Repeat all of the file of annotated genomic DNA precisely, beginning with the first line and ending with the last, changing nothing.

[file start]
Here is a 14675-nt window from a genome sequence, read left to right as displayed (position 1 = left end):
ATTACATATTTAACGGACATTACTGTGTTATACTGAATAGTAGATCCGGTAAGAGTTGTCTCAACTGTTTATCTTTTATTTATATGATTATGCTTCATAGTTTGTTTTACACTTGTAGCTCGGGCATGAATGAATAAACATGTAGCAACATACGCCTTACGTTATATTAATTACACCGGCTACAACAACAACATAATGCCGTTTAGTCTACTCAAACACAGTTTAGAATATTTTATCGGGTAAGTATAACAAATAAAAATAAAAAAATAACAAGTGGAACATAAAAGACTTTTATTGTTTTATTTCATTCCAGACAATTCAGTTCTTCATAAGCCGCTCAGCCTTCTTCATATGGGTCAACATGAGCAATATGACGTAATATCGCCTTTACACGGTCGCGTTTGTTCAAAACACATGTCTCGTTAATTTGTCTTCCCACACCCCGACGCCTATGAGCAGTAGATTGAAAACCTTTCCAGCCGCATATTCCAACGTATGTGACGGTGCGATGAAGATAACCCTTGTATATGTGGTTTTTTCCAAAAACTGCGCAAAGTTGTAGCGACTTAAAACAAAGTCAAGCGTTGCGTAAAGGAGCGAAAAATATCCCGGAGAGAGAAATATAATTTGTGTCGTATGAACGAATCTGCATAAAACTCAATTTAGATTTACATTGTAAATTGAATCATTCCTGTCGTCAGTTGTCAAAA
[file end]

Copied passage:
Here is a 14675-nt window from a genome sequence, read left to right as displayed (position 1 = left end):
ATTACATATTTAACGGACATTACTGTGTTATACTGAATAGTAGATCCGGTAAGAGTTGTCTCAACTGTTTATCTTTTATTTATATGATTATGCTTCATAGTTTGTTTTACACTTGTAGCTCGGGCATGAATGAATAAACATGTAGCAACATACGCCTTACGTTATATTAATTACACCGGCTACAACAACAACATAATGCCGTTTAGTCTACTCAAACACAGTTTAGAATATTTTATCGGGTAAGTATAACAAATAAAAATAAAAAAATAACAAGTGGAACATAAAAGACTTTTATTGTTTTATTTCATTCCAGACAATTCAGTTCTTCATAAGCCGCTCAGCCTTCTTCATATGGGTCAACATGAGCAATATGACGTAATATCGCCTTTACACGGTCGCGTTTGTTCAAAACACATGTCTCGTTAATTTGTCTTCCCACACCCCGACGCCTATGAGCAGTAGATTGAAAACCTTTCCAGCCGCATATTCCAACGTATGTGACGGTGCGATGAAGATAACCCTTGTATATGTGGTTTTTTCCAAAAACTGCGCAAAGTTGTAGCGACTTAAAACAAAGTCAAGCGTTGCGTAAAGGAGCGAAAAATATCCCGGAGAGAGAAATATAATTTGTGTCGTATGAACGAATCTGCATAAAACTCAATTTAGATTTACATTGTAAATTGAATCATTCCTGTCGTCAGTTGTCAAAA